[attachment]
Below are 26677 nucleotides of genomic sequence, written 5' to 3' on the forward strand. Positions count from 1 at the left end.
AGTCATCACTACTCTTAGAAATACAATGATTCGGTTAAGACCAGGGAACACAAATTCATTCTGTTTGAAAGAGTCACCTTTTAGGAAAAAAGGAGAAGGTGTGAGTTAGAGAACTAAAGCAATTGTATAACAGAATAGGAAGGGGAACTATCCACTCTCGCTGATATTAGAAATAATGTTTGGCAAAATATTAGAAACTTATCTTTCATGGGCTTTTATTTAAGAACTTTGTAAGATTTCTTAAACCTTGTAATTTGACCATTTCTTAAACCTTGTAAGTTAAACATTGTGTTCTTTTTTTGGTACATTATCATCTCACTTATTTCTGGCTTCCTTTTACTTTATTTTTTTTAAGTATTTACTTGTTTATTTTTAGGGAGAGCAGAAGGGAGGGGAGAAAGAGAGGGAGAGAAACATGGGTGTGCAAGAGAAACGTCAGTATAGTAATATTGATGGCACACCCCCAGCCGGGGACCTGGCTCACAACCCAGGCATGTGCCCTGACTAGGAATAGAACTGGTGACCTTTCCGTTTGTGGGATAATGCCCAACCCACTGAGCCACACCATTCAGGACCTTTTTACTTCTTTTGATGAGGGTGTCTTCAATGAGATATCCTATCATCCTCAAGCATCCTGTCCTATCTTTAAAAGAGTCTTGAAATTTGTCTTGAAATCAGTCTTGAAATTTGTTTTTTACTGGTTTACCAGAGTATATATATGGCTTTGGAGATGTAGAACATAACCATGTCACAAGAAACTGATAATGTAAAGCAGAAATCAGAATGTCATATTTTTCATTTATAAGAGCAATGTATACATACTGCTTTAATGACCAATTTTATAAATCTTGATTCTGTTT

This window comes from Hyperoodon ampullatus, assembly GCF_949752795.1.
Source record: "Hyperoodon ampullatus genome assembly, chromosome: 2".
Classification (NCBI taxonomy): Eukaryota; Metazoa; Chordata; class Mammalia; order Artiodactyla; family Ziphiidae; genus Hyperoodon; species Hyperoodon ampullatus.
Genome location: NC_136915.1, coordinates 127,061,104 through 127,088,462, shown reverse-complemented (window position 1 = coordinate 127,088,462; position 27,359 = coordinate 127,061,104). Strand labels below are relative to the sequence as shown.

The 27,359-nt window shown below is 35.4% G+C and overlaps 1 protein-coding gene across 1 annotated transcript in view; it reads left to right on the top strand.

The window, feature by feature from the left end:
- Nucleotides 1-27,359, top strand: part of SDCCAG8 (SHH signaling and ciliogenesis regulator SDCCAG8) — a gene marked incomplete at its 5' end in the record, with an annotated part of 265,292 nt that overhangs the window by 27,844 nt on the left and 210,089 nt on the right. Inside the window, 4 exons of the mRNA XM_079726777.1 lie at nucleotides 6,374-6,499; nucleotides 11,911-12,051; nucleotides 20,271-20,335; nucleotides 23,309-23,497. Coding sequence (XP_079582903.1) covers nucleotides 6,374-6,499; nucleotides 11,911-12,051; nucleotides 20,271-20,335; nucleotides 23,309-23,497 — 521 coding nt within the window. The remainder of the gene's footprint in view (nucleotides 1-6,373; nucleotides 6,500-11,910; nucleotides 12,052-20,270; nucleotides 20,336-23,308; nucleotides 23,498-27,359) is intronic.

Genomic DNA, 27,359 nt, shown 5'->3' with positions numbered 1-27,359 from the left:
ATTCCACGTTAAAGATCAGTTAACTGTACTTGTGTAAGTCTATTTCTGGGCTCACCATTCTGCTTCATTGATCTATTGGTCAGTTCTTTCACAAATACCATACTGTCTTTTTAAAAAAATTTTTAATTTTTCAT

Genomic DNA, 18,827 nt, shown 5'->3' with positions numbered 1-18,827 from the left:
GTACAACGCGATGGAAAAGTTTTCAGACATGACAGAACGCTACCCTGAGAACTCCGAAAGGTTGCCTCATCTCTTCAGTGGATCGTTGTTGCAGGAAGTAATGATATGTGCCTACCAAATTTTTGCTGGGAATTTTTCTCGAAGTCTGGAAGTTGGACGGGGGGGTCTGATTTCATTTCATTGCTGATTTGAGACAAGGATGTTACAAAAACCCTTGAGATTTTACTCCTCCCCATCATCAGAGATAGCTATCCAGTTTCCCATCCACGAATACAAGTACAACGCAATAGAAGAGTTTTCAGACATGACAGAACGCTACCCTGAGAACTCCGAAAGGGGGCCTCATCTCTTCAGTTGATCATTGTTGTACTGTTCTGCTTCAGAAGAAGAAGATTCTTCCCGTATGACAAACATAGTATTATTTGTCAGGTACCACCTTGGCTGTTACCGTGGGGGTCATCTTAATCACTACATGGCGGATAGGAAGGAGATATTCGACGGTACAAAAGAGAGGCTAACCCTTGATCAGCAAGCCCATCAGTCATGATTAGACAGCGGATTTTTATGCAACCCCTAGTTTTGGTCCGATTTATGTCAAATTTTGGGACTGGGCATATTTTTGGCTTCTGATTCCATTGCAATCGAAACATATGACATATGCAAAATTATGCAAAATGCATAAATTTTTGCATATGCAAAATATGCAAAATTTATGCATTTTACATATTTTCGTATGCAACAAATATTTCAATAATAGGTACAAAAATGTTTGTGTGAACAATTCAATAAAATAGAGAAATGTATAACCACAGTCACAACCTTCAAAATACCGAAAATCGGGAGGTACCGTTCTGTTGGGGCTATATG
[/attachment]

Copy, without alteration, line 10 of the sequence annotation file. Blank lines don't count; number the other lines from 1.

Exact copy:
Genomic DNA, 27,359 nt, shown 5'->3' with positions numbered 1-27,359 from the left: